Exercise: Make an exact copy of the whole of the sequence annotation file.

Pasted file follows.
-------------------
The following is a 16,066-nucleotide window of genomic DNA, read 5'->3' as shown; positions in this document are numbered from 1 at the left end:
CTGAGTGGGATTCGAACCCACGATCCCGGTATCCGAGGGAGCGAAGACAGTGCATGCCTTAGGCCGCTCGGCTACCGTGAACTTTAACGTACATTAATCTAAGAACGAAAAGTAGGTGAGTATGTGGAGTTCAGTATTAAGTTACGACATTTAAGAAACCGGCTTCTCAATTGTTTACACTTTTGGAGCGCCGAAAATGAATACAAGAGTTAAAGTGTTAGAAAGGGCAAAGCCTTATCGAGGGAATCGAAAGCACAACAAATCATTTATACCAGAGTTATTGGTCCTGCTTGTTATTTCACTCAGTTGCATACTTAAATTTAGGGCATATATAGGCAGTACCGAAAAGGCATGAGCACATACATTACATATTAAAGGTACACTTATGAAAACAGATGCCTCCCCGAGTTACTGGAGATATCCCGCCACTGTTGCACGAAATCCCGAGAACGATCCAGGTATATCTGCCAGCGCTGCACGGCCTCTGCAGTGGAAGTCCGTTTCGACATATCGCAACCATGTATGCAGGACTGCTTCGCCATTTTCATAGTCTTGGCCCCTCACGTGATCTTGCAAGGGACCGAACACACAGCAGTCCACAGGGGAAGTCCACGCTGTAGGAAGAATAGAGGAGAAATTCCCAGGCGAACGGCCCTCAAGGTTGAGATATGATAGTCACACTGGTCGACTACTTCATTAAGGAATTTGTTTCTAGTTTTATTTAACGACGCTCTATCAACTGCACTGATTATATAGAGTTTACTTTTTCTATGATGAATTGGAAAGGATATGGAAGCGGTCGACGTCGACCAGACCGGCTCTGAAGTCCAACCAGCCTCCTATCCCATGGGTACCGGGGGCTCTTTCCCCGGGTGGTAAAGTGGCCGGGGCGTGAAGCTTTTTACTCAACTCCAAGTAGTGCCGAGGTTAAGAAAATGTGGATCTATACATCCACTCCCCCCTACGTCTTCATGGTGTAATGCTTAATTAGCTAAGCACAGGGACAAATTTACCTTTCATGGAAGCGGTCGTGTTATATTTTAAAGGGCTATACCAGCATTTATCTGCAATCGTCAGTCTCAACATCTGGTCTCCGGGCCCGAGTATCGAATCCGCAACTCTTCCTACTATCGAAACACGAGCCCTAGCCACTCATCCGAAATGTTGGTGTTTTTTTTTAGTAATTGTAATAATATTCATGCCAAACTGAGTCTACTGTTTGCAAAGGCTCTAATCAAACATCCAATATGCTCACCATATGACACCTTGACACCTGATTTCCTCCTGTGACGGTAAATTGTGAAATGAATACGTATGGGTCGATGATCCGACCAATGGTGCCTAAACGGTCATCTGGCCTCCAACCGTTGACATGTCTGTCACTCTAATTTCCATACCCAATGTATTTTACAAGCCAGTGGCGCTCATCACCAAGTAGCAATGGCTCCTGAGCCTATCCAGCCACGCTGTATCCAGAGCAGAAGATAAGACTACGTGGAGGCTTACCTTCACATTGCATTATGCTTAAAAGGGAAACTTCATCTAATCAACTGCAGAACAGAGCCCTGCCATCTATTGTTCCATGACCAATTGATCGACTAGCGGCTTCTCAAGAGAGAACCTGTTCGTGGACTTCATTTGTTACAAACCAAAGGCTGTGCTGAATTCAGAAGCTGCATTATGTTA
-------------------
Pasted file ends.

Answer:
The following is a 16,066-nucleotide window of genomic DNA, read 5'->3' as shown; positions in this document are numbered from 1 at the left end:
CTGAGTGGGATTCGAACCCACGATCCCGGTATCCGAGGGAGCGAAGACAGTGCATGCCTTAGGCCGCTCGGCTACCGTGAACTTTAACGTACATTAATCTAAGAACGAAAAGTAGGTGAGTATGTGGAGTTCAGTATTAAGTTACGACATTTAAGAAACCGGCTTCTCAATTGTTTACACTTTTGGAGCGCCGAAAATGAATACAAGAGTTAAAGTGTTAGAAAGGGCAAAGCCTTATCGAGGGAATCGAAAGCACAACAAATCATTTATACCAGAGTTATTGGTCCTGCTTGTTATTTCACTCAGTTGCATACTTAAATTTAGGGCATATATAGGCAGTACCGAAAAGGCATGAGCACATACATTACATATTAAAGGTACACTTATGAAAACAGATGCCTCCCCGAGTTACTGGAGATATCCCGCCACTGTTGCACGAAATCCCGAGAACGATCCAGGTATATCTGCCAGCGCTGCACGGCCTCTGCAGTGGAAGTCCGTTTCGACATATCGCAACCATGTATGCAGGACTGCTTCGCCATTTTCATAGTCTTGGCCCCTCACGTGATCTTGCAAGGGACCGAACACACAGCAGTCCACAGGGGAAGTCCACGCTGTAGGAAGAATAGAGGAGAAATTCCCAGGCGAACGGCCCTCAAGGTTGAGATATGATAGTCACACTGGTCGACTACTTCATTAAGGAATTTGTTTCTAGTTTTATTTAACGACGCTCTATCAACTGCACTGATTATATAGAGTTTACTTTTTCTATGATGAATTGGAAAGGATATGGAAGCGGTCGACGTCGACCAGACCGGCTCTGAAGTCCAACCAGCCTCCTATCCCATGGGTACCGGGGGCTCTTTCCCCGGGTGGTAAAGTGGCCGGGGCGTGAAGCTTTTTACTCAACTCCAAGTAGTGCCGAGGTTAAGAAAATGTGGATCTATACATCCACTCCCCCCTACGTCTTCATGGTGTAATGCTTAATTAGCTAAGCACAGGGACAAATTTACCTTTCATGGAAGCGGTCGTGTTATATTTTAAAGGGCTATACCAGCATTTATCTGCAATCGTCAGTCTCAACATCTGGTCTCCGGGCCCGAGTATCGAATCCGCAACTCTTCCTACTATCGAAACACGAGCCCTAGCCACTCATCCGAAATGTTGGTGTTTTTTTTTAGTAATTGTAATAATATTCATGCCAAACTGAGTCTACTGTTTGCAAAGGCTCTAATCAAACATCCAATATGCTCACCATATGACACCTTGACACCTGATTTCCTCCTGTGACGGTAAATTGTGAAATGAATACGTATGGGTCGATGATCCGACCAATGGTGCCTAAACGGTCATCTGGCCTCCAACCGTTGACATGTCTGTCACTCTAATTTCCATACCCAATGTATTTTACAAGCCAGTGGCGCTCATCACCAAGTAGCAATGGCTCCTGAGCCTATCCAGCCACGCTGTATCCAGAGCAGAAGATAAGACTACGTGGAGGCTTACCTTCACATTGCATTATGCTTAAAAGGGAAACTTCATCTAATCAACTGCAGAACAGAGCCCTGCCATCTATTGTTCCATGACCAATTGATCGACTAGCGGCTTCTCAAGAGAGAACCTGTTCGTGGACTTCATTTGTTACAAACCAAAGGCTGTGCTGAATTCAGAAGCTGCATTATGTTA